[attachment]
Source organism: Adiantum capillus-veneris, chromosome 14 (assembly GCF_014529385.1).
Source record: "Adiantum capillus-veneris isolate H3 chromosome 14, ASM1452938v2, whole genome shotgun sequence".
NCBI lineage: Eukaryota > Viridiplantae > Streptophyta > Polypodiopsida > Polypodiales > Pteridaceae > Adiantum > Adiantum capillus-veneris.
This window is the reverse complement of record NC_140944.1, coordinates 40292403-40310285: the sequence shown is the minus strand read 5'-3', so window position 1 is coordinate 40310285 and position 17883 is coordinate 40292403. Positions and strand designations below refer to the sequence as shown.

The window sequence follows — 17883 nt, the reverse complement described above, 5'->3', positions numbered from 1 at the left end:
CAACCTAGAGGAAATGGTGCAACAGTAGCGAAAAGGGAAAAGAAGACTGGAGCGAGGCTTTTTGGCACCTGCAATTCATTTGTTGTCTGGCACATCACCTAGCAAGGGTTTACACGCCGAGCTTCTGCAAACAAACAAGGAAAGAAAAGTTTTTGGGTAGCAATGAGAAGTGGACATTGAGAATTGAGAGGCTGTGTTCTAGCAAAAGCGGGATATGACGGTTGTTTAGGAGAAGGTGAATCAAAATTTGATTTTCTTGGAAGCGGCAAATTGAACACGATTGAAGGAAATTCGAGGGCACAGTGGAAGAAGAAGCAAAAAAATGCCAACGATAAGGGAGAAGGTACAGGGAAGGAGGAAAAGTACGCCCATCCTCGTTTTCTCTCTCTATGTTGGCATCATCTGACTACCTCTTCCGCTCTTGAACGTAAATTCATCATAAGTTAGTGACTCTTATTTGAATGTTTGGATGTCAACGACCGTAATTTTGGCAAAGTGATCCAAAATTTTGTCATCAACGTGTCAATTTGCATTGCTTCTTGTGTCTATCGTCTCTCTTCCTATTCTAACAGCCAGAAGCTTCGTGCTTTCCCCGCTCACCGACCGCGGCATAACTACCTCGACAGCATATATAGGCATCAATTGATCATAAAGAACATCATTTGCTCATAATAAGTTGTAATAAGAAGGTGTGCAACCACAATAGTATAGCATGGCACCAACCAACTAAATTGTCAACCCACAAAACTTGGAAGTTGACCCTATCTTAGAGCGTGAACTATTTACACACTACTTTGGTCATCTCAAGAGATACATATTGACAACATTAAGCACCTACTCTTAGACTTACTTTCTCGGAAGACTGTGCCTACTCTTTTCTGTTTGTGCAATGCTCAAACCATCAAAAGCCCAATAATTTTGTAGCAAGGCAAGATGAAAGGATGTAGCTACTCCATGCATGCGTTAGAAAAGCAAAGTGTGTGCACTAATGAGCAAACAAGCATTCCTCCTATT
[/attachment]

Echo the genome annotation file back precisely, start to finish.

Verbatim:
Source organism: Adiantum capillus-veneris, chromosome 14 (assembly GCF_014529385.1).
Source record: "Adiantum capillus-veneris isolate H3 chromosome 14, ASM1452938v2, whole genome shotgun sequence".
NCBI lineage: Eukaryota > Viridiplantae > Streptophyta > Polypodiopsida > Polypodiales > Pteridaceae > Adiantum > Adiantum capillus-veneris.
This window is the reverse complement of record NC_140944.1, coordinates 40292403-40310285: the sequence shown is the minus strand read 5'-3', so window position 1 is coordinate 40310285 and position 17883 is coordinate 40292403. Positions and strand designations below refer to the sequence as shown.

The window sequence follows — 17883 nt, the reverse complement described above, 5'->3', positions numbered from 1 at the left end:
CAACCTAGAGGAAATGGTGCAACAGTAGCGAAAAGGGAAAAGAAGACTGGAGCGAGGCTTTTTGGCACCTGCAATTCATTTGTTGTCTGGCACATCACCTAGCAAGGGTTTACACGCCGAGCTTCTGCAAACAAACAAGGAAAGAAAAGTTTTTGGGTAGCAATGAGAAGTGGACATTGAGAATTGAGAGGCTGTGTTCTAGCAAAAGCGGGATATGACGGTTGTTTAGGAGAAGGTGAATCAAAATTTGATTTTCTTGGAAGCGGCAAATTGAACACGATTGAAGGAAATTCGAGGGCACAGTGGAAGAAGAAGCAAAAAAATGCCAACGATAAGGGAGAAGGTACAGGGAAGGAGGAAAAGTACGCCCATCCTCGTTTTCTCTCTCTATGTTGGCATCATCTGACTACCTCTTCCGCTCTTGAACGTAAATTCATCATAAGTTAGTGACTCTTATTTGAATGTTTGGATGTCAACGACCGTAATTTTGGCAAAGTGATCCAAAATTTTGTCATCAACGTGTCAATTTGCATTGCTTCTTGTGTCTATCGTCTCTCTTCCTATTCTAACAGCCAGAAGCTTCGTGCTTTCCCCGCTCACCGACCGCGGCATAACTACCTCGACAGCATATATAGGCATCAATTGATCATAAAGAACATCATTTGCTCATAATAAGTTGTAATAAGAAGGTGTGCAACCACAATAGTATAGCATGGCACCAACCAACTAAATTGTCAACCCACAAAACTTGGAAGTTGACCCTATCTTAGAGCGTGAACTATTTACACACTACTTTGGTCATCTCAAGAGATACATATTGACAACATTAAGCACCTACTCTTAGACTTACTTTCTCGGAAGACTGTGCCTACTCTTTTCTGTTTGTGCAATGCTCAAACCATCAAAAGCCCAATAATTTTGTAGCAAGGCAAGATGAAAGGATGTAGCTACTCCATGCATGCGTTAGAAAAGCAAAGTGTGTGCACTAATGAGCAAACAAGCATTCCTCCTATT